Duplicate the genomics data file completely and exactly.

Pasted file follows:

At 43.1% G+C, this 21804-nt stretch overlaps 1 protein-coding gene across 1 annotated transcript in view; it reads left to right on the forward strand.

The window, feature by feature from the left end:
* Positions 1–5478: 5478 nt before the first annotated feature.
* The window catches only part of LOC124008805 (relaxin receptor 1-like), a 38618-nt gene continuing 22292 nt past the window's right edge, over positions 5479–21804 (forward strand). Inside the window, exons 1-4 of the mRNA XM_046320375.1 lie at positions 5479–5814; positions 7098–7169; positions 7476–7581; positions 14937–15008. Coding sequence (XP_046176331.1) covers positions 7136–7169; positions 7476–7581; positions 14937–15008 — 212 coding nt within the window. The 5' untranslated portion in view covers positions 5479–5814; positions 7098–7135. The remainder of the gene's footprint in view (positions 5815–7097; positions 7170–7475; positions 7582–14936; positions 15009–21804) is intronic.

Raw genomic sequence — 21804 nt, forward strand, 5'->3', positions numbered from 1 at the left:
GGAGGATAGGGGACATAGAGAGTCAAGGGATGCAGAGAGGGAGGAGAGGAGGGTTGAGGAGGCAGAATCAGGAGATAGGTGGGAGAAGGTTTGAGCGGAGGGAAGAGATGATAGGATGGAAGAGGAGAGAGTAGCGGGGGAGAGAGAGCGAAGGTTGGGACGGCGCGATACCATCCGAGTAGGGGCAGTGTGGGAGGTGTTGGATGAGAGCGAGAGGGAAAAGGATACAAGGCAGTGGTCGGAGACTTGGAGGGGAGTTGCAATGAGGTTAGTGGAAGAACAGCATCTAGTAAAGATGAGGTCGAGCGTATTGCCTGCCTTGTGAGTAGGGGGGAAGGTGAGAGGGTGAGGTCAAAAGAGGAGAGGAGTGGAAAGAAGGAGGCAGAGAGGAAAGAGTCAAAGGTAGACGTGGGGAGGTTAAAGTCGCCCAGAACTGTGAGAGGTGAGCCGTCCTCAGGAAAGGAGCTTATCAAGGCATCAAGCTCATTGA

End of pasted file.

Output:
At 43.1% G+C, this 21804-nt stretch overlaps 1 protein-coding gene across 1 annotated transcript in view; it reads left to right on the forward strand.

The window, feature by feature from the left end:
* Positions 1–5478: 5478 nt before the first annotated feature.
* The window catches only part of LOC124008805 (relaxin receptor 1-like), a 38618-nt gene continuing 22292 nt past the window's right edge, over positions 5479–21804 (forward strand). Inside the window, exons 1-4 of the mRNA XM_046320375.1 lie at positions 5479–5814; positions 7098–7169; positions 7476–7581; positions 14937–15008. Coding sequence (XP_046176331.1) covers positions 7136–7169; positions 7476–7581; positions 14937–15008 — 212 coding nt within the window. The 5' untranslated portion in view covers positions 5479–5814; positions 7098–7135. The remainder of the gene's footprint in view (positions 5815–7097; positions 7170–7475; positions 7582–14936; positions 15009–21804) is intronic.

Raw genomic sequence — 21804 nt, forward strand, 5'->3', positions numbered from 1 at the left:
GGAGGATAGGGGACATAGAGAGTCAAGGGATGCAGAGAGGGAGGAGAGGAGGGTTGAGGAGGCAGAATCAGGAGATAGGTGGGAGAAGGTTTGAGCGGAGGGAAGAGATGATAGGATGGAAGAGGAGAGAGTAGCGGGGGAGAGAGAGCGAAGGTTGGGACGGCGCGATACCATCCGAGTAGGGGCAGTGTGGGAGGTGTTGGATGAGAGCGAGAGGGAAAAGGATACAAGGCAGTGGTCGGAGACTTGGAGGGGAGTTGCAATGAGGTTAGTGGAAGAACAGCATCTAGTAAAGATGAGGTCGAGCGTATTGCCTGCCTTGTGAGTAGGGGGGAAGGTGAGAGGGTGAGGTCAAAAGAGGAGAGGAGTGGAAAGAAGGAGGCAGAGAGGAAAGAGTCAAAGGTAGACGTGGGGAGGTTAAAGTCGCCCAGAACTGTGAGAGGTGAGCCGTCCTCAGGAAAGGAGCTTATCAAGGCATCAAGCTCATTGA